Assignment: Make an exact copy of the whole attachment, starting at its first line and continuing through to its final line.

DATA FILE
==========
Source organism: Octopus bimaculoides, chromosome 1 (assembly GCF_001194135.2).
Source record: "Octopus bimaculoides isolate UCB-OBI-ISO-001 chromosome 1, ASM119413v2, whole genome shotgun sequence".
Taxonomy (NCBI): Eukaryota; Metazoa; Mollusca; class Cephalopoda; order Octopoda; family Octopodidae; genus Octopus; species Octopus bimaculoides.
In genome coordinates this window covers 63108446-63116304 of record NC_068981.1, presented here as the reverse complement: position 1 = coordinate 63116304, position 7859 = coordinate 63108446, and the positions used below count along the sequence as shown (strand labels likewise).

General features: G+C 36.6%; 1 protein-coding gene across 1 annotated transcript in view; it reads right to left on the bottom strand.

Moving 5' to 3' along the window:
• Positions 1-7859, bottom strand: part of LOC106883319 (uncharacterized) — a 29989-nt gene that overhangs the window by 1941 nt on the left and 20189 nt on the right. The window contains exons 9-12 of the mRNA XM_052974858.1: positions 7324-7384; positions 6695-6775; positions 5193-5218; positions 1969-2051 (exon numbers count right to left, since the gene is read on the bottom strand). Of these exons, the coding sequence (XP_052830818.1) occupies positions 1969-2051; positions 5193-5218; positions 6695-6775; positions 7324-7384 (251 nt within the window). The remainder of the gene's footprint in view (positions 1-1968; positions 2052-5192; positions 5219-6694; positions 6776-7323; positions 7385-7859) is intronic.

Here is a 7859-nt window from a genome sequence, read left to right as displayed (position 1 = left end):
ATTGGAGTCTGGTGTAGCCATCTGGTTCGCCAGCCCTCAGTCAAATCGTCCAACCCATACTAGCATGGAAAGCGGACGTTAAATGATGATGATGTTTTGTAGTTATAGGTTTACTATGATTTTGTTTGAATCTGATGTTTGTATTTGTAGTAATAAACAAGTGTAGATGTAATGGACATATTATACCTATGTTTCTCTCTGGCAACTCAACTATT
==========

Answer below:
Source organism: Octopus bimaculoides, chromosome 1 (assembly GCF_001194135.2).
Source record: "Octopus bimaculoides isolate UCB-OBI-ISO-001 chromosome 1, ASM119413v2, whole genome shotgun sequence".
Taxonomy (NCBI): Eukaryota; Metazoa; Mollusca; class Cephalopoda; order Octopoda; family Octopodidae; genus Octopus; species Octopus bimaculoides.
In genome coordinates this window covers 63108446-63116304 of record NC_068981.1, presented here as the reverse complement: position 1 = coordinate 63116304, position 7859 = coordinate 63108446, and the positions used below count along the sequence as shown (strand labels likewise).

General features: G+C 36.6%; 1 protein-coding gene across 1 annotated transcript in view; it reads right to left on the bottom strand.

Moving 5' to 3' along the window:
• Positions 1-7859, bottom strand: part of LOC106883319 (uncharacterized) — a 29989-nt gene that overhangs the window by 1941 nt on the left and 20189 nt on the right. The window contains exons 9-12 of the mRNA XM_052974858.1: positions 7324-7384; positions 6695-6775; positions 5193-5218; positions 1969-2051 (exon numbers count right to left, since the gene is read on the bottom strand). Of these exons, the coding sequence (XP_052830818.1) occupies positions 1969-2051; positions 5193-5218; positions 6695-6775; positions 7324-7384 (251 nt within the window). The remainder of the gene's footprint in view (positions 1-1968; positions 2052-5192; positions 5219-6694; positions 6776-7323; positions 7385-7859) is intronic.

Here is a 7859-nt window from a genome sequence, read left to right as displayed (position 1 = left end):
ATTGGAGTCTGGTGTAGCCATCTGGTTCGCCAGCCCTCAGTCAAATCGTCCAACCCATACTAGCATGGAAAGCGGACGTTAAATGATGATGATGTTTTGTAGTTATAGGTTTACTATGATTTTGTTTGAATCTGATGTTTGTATTTGTAGTAATAAACAAGTGTAGATGTAATGGACATATTATACCTATGTTTCTCTCTGGCAACTCAACTATT